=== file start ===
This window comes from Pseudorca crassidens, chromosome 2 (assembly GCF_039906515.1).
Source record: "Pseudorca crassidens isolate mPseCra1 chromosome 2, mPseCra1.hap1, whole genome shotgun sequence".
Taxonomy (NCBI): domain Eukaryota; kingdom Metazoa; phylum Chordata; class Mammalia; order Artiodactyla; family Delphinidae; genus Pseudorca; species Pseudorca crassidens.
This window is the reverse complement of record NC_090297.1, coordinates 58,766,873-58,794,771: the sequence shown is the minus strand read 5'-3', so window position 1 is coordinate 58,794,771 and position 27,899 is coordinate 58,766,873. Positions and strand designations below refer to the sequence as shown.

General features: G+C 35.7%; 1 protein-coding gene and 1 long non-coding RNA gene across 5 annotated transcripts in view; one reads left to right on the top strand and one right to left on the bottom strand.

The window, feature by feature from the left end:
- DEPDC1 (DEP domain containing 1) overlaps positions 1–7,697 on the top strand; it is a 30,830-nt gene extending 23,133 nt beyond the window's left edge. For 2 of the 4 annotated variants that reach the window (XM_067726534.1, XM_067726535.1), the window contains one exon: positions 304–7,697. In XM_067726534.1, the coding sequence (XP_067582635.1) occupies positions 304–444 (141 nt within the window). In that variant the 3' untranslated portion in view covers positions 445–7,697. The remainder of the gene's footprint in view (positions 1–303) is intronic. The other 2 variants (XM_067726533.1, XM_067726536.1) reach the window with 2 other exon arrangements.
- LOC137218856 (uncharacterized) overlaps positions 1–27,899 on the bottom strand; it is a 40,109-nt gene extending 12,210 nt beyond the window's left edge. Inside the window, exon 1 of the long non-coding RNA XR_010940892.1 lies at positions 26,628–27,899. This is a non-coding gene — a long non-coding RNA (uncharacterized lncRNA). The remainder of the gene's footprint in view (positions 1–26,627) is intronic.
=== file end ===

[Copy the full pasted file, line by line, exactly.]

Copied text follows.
This window comes from Pseudorca crassidens, chromosome 2 (assembly GCF_039906515.1).
Source record: "Pseudorca crassidens isolate mPseCra1 chromosome 2, mPseCra1.hap1, whole genome shotgun sequence".
Taxonomy (NCBI): domain Eukaryota; kingdom Metazoa; phylum Chordata; class Mammalia; order Artiodactyla; family Delphinidae; genus Pseudorca; species Pseudorca crassidens.
This window is the reverse complement of record NC_090297.1, coordinates 58,766,873-58,794,771: the sequence shown is the minus strand read 5'-3', so window position 1 is coordinate 58,794,771 and position 27,899 is coordinate 58,766,873. Positions and strand designations below refer to the sequence as shown.

General features: G+C 35.7%; 1 protein-coding gene and 1 long non-coding RNA gene across 5 annotated transcripts in view; one reads left to right on the top strand and one right to left on the bottom strand.

The window, feature by feature from the left end:
- DEPDC1 (DEP domain containing 1) overlaps positions 1–7,697 on the top strand; it is a 30,830-nt gene extending 23,133 nt beyond the window's left edge. For 2 of the 4 annotated variants that reach the window (XM_067726534.1, XM_067726535.1), the window contains one exon: positions 304–7,697. In XM_067726534.1, the coding sequence (XP_067582635.1) occupies positions 304–444 (141 nt within the window). In that variant the 3' untranslated portion in view covers positions 445–7,697. The remainder of the gene's footprint in view (positions 1–303) is intronic. The other 2 variants (XM_067726533.1, XM_067726536.1) reach the window with 2 other exon arrangements.
- LOC137218856 (uncharacterized) overlaps positions 1–27,899 on the bottom strand; it is a 40,109-nt gene extending 12,210 nt beyond the window's left edge. Inside the window, exon 1 of the long non-coding RNA XR_010940892.1 lies at positions 26,628–27,899. This is a non-coding gene — a long non-coding RNA (uncharacterized lncRNA). The remainder of the gene's footprint in view (positions 1–26,627) is intronic.